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Access to your thesis

Confidential or restricted material and delays in public access

After examination and approval of the final version of your thesis, you are required to lodge a copy of your thesis with the University library’s Sydney eScholarship Repository. This is a pre-condition of being eligible to be awarded your degree.

However, if your thesis contains confidential or restricted material, you’ll need to apply for approval for restricted access to your thesis. If the confidential material is only in your appendix, you can apply to include a restricted appendix. If your thesis or appendix is restricted, access will be delayed for a number of months following lodgement.

Examples of where you might need to apply for restricted access include if your work has involved collaborations with industry partners, is dependent on intellectual property that could be misused by others, or includes content that may put your interests at risk.

If your research area includes working with confidential or restricted information, or you think your thesis may contain such material, you should talk to your supervisor early in your candidature.

Restricted access to your thesis in the library or a restricted appendix to your thesis need to be approved. You should contact either:

  • your dean, to get approval to delay access for up to 6 months.
  • the chair of the graduate studies committee of the academic board, to get approval for a longer period of up to 18 months.

The last opportunity for you to indicate that your thesis contains information that may need to have restricted access is when you complete your notice of intent to submit. Changes cannot be made during or after your examination. If you are close to completion, you should start this process as soon as possible.

See also: Submitting your thesis

Levels of access

There are two levels of access available for your thesis in the repository – open access and local access:

  1. Open access is available freely to the public.
  2. Local access means only staff and current students of the University can access your thesis using their UniKey login. Researchers and students from outside the University can also request access onsite at one of the libraries.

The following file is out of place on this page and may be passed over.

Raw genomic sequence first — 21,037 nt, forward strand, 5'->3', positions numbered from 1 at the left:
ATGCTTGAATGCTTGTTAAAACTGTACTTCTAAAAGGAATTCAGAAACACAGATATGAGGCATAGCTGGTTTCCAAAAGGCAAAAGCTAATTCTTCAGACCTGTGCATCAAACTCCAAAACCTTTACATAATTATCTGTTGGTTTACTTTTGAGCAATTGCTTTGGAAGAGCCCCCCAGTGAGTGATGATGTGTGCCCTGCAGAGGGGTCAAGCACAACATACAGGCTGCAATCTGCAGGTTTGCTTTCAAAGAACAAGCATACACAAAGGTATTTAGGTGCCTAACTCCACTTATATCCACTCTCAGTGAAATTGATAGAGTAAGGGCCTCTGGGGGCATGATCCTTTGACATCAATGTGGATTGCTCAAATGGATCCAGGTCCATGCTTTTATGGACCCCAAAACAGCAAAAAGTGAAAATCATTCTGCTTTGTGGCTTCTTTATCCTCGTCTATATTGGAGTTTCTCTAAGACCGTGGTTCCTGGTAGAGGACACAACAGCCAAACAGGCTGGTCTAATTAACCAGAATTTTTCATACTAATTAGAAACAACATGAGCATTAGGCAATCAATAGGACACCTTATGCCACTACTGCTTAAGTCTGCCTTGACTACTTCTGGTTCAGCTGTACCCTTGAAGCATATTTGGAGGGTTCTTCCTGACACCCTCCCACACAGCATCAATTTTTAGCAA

If your thesis includes any copyright material owned by others, you’ll need to check the terms of use to clarify whether you need to seek permission from the copyright holder to make that material available. You may find that the content was provided under an open license or a Creative Commons license that permits inclusion without further permission. If not, you’ll need to obtain the requisite permissions to be able to make your thesis available open access. If you do not have permission, you’ll need to choose the local access option to avoid infringing copyright.

Even if your thesis only includes your own published articles or book chapters you’ll still need to check the permissions of each article to make sure you can make your thesis available open access. You can do this through RightsLink® by following the instructions for theses that include published articles. You may find that you need to get written permission from your publishers to make your thesis available open access. If your publisher refuses, you’ll need to make it available local access only.

See also: Intellectual property for HDR students

If you need further advice in this area, SUPRA can assist you through our Legal or Advocacy Services.



This information is current as at November 2020 and is intended as a guide to the law as it applies to people who live in or are affected by the law as it applies in NSW. It does not constitute legal advice.

The SUPRA office is closed – but you can still get help!

To help protect the health of our community during COVID-19 our Postgraduate Advocacy Service, Legal Service and council are working from home. We are working to full capacity and are providing timely and accurate information, advice and support.